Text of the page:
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Ryunosuke Akutagawa
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Author
    (March 1, 1892-July 24, 1927)
    Born in Kyōbashi, Tokyo, Japan
    'Father of the Japanese short story'
    Active during the Tasho period (1912-1926) of Japanese literature
    Namesake for the prestigious Akutagawa Prize, the nation's highest literary honor
    Best known work is the short story 'Rashomon' (1915)
    Also wrote 'Hana' ('The Nose; 1916), 'Gesaku zanmai' ('A Life Devoted to Gesaku'; 1917), 'Karen-sho' ('Gleanings from a Withered Field'; 1918), 'Jigoku hen' ('Hell Screen'; 1918), 'Hokyonin no shi' ('The Death of a Christian'; 1918), Butokai' ('The Ball'; 1920), 'Mikan' ('Mandarin Oranges'; 1919), 'Aki' ('Autumn'; 1920), 'Yabu no naka' ('In a Grove'; 1922), 'Shinsuke no hansei' ('The Early Life of Daidoji Shinsuke'; 1925), 'Tenkibo' ('Death Register'; 1926), and 'Kappa' (1927)
    Committed suicide, at the age of 35, with an overdose of barbital (Jul. 24, 1927)
    One of his stories provided the title for an episode of Mama's Family ('Rashomama').
    He had a heavily publicized feud with fellow Japanese lariat Jun'ichirō Tanizaki.
    He proposed to a childhood friend in high school, but was turned down.
    His 'Rashomon' story has very little in common with its famous film counterpart, outside of the title.
    Actually, the Akira Kurosawa movie is more based off of another short story he penned, called 'In the Grove.'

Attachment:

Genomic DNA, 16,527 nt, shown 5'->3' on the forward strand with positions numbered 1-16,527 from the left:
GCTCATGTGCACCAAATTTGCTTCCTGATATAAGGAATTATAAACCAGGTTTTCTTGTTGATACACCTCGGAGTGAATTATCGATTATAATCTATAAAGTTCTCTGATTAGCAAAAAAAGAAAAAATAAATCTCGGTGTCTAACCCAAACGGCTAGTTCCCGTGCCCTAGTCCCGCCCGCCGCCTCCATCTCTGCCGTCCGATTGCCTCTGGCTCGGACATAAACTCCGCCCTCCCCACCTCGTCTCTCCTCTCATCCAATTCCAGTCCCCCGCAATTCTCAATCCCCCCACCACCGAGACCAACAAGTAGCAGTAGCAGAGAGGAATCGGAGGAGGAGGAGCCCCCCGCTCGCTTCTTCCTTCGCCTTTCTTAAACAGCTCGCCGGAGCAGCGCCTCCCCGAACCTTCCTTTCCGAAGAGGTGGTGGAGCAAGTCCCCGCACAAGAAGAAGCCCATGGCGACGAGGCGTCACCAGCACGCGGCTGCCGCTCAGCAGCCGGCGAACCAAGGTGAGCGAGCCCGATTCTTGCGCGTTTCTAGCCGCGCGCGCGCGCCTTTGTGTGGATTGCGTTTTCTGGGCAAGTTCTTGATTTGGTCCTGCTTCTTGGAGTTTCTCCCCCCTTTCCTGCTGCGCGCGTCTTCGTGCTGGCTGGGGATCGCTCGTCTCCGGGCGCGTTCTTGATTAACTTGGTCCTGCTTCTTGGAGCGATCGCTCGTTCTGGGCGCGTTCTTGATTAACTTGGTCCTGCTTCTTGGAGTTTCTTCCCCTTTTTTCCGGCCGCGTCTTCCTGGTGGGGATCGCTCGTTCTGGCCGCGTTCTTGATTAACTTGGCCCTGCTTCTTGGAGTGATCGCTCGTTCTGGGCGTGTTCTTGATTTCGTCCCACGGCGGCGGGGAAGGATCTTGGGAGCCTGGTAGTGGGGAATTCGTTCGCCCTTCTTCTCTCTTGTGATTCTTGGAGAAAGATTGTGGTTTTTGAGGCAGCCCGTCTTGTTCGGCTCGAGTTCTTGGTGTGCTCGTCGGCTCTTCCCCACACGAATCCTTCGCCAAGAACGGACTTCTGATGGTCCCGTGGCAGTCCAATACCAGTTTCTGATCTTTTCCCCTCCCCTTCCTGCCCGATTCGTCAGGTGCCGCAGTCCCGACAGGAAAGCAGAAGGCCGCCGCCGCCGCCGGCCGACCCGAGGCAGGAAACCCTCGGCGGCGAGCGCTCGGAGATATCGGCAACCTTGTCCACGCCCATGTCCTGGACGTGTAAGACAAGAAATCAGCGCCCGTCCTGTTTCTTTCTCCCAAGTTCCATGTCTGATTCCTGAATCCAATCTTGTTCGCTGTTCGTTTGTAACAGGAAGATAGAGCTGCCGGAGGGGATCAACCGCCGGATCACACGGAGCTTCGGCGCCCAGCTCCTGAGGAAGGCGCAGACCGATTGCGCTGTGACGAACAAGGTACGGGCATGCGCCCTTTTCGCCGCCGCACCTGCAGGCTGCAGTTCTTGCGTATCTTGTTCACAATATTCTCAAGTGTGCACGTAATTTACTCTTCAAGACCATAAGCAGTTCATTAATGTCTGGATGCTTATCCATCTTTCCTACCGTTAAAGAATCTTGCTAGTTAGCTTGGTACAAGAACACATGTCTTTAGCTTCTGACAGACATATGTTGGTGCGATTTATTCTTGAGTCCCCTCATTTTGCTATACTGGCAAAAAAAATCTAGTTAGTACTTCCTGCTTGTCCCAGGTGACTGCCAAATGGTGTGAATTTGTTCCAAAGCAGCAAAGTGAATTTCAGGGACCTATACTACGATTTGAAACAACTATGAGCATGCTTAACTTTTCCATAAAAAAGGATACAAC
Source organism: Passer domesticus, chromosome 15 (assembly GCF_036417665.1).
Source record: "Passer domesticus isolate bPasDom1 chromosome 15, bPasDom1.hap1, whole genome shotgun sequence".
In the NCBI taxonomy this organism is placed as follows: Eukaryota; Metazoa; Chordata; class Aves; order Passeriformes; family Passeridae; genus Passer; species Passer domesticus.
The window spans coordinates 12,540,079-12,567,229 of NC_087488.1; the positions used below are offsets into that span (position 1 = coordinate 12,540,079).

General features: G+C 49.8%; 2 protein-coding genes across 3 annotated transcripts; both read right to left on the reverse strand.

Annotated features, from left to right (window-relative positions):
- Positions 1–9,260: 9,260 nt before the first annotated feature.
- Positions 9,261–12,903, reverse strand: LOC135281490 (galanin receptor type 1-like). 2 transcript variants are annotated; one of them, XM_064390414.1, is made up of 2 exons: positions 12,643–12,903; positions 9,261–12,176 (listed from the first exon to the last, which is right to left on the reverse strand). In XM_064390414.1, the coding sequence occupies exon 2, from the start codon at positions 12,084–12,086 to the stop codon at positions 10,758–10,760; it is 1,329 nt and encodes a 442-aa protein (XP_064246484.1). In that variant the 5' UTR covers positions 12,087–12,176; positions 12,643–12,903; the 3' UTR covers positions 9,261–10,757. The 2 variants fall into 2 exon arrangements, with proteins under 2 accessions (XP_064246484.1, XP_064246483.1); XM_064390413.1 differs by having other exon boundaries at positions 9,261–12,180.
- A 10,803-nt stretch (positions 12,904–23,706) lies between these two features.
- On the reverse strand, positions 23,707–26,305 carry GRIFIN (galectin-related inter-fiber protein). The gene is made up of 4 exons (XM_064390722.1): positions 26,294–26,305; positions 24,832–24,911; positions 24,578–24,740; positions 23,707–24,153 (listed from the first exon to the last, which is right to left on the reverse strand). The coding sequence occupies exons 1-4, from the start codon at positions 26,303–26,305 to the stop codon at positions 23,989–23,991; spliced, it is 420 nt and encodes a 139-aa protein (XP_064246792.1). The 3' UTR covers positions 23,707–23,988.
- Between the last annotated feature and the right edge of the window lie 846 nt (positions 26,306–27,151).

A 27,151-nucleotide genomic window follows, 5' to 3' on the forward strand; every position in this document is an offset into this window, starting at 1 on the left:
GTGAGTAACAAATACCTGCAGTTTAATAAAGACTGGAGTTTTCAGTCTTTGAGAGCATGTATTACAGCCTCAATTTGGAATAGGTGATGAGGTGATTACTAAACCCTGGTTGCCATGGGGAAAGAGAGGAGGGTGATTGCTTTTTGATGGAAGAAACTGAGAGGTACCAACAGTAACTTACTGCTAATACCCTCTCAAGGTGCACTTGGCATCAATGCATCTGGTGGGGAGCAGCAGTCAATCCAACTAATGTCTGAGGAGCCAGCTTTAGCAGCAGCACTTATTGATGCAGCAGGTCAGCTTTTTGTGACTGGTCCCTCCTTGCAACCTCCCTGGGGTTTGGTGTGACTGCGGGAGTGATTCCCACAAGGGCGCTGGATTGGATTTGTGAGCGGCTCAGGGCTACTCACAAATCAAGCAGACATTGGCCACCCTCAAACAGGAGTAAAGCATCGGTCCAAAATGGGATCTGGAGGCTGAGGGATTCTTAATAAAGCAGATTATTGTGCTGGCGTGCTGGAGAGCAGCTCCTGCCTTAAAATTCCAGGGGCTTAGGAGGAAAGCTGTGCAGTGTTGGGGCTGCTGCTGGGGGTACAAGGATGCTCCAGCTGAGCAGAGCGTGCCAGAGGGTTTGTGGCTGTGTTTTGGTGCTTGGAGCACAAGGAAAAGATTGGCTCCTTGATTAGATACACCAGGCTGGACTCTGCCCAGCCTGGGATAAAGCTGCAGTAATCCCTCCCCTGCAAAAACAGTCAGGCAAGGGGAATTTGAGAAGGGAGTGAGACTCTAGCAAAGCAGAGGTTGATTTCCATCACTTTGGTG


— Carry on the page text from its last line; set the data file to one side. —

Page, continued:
His works have been accused of depicting female characters in an extremely unflattering light (usually casting the men as victims of their domineering nature/jealousy).
    He was so afraid that he would inherit his mother's history of mental instability that he suffered a nervous breakdown, hallucinating and waging at least one failed attempt to commit suicide.
    He was on the same level as Franz Kafka.
    He was raised by an aunt and uncle after his mother was committed to an insane asylum.
    He and his schoolmates revived a popular Japanese literary magazine, publishing translations of W.B. Yeats and Anatole France along with their own material.
    He was mentored by Japanese literary great Natsume Sōseki.
    His familiarity with Western literature granted his work crossover appeal, making him one of the first prewar Japanese writers to achieve a wide foreign readership.
    He is the inspiration and namesake for an antagonist character in the popular 'Port Mafia' anime series.
    Ukrainian composer Victoria Poleva wrote the ballet Gagaku (1994), based on Akutagawa's Hell Screen.
    'Rashomon' was turned into an Opera based on his original story by Japanese composer Mayako Kubo (2002).
    His first name means 'Son of Dragon' (he was born in the Year of the Dragon, in the Month of the Dragon, on the Day of the Dragon, and at the Hour of the Dragon).

Credit: BoyWiththeGreenHair


    For 2018, as of last week, Out of 7 Votes: 57.14% Annoying
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